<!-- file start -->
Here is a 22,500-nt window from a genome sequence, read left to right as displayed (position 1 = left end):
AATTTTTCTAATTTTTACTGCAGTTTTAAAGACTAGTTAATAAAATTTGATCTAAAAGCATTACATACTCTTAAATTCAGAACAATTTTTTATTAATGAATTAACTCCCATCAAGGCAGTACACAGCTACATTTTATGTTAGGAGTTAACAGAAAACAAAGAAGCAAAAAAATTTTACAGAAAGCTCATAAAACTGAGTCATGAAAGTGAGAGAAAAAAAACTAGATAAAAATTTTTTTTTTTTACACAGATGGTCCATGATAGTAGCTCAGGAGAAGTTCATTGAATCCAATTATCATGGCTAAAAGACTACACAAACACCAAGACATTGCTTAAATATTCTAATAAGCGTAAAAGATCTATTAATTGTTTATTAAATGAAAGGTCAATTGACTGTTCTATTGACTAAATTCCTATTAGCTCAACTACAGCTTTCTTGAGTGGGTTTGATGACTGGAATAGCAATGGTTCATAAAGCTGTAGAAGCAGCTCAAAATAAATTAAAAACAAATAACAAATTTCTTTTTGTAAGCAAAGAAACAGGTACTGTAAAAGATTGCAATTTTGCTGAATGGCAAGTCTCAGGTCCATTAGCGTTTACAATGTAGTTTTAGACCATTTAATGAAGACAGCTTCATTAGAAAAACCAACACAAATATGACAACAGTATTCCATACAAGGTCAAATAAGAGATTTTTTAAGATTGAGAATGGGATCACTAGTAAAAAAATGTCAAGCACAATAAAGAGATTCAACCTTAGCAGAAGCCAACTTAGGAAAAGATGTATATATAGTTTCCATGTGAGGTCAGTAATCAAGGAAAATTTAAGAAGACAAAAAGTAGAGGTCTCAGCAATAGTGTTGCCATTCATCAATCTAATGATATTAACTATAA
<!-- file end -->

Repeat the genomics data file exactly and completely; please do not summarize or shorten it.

Here is a 22,500-nt window from a genome sequence, read left to right as displayed (position 1 = left end):
AATTTTTCTAATTTTTACTGCAGTTTTAAAGACTAGTTAATAAAATTTGATCTAAAAGCATTACATACTCTTAAATTCAGAACAATTTTTTATTAATGAATTAACTCCCATCAAGGCAGTACACAGCTACATTTTATGTTAGGAGTTAACAGAAAACAAAGAAGCAAAAAAATTTTACAGAAAGCTCATAAAACTGAGTCATGAAAGTGAGAGAAAAAAAACTAGATAAAAATTTTTTTTTTTTACACAGATGGTCCATGATAGTAGCTCAGGAGAAGTTCATTGAATCCAATTATCATGGCTAAAAGACTACACAAACACCAAGACATTGCTTAAATATTCTAATAAGCGTAAAAGATCTATTAATTGTTTATTAAATGAAAGGTCAATTGACTGTTCTATTGACTAAATTCCTATTAGCTCAACTACAGCTTTCTTGAGTGGGTTTGATGACTGGAATAGCAATGGTTCATAAAGCTGTAGAAGCAGCTCAAAATAAATTAAAAACAAATAACAAATTTCTTTTTGTAAGCAAAGAAACAGGTACTGTAAAAGATTGCAATTTTGCTGAATGGCAAGTCTCAGGTCCATTAGCGTTTACAATGTAGTTTTAGACCATTTAATGAAGACAGCTTCATTAGAAAAACCAACACAAATATGACAACAGTATTCCATACAAGGTCAAATAAGAGATTTTTTAAGATTGAGAATGGGATCACTAGTAAAAAAATGTCAAGCACAATAAAGAGATTCAACCTTAGCAGAAGCCAACTTAGGAAAAGATGTATATATAGTTTCCATGTGAGGTCAGTAATCAAGGAAAATTTAAGAAGACAAAAAGTAGAGGTCTCAGCAATAGTGTTGCCATTCATCAATCTAATGATATTAACTATAA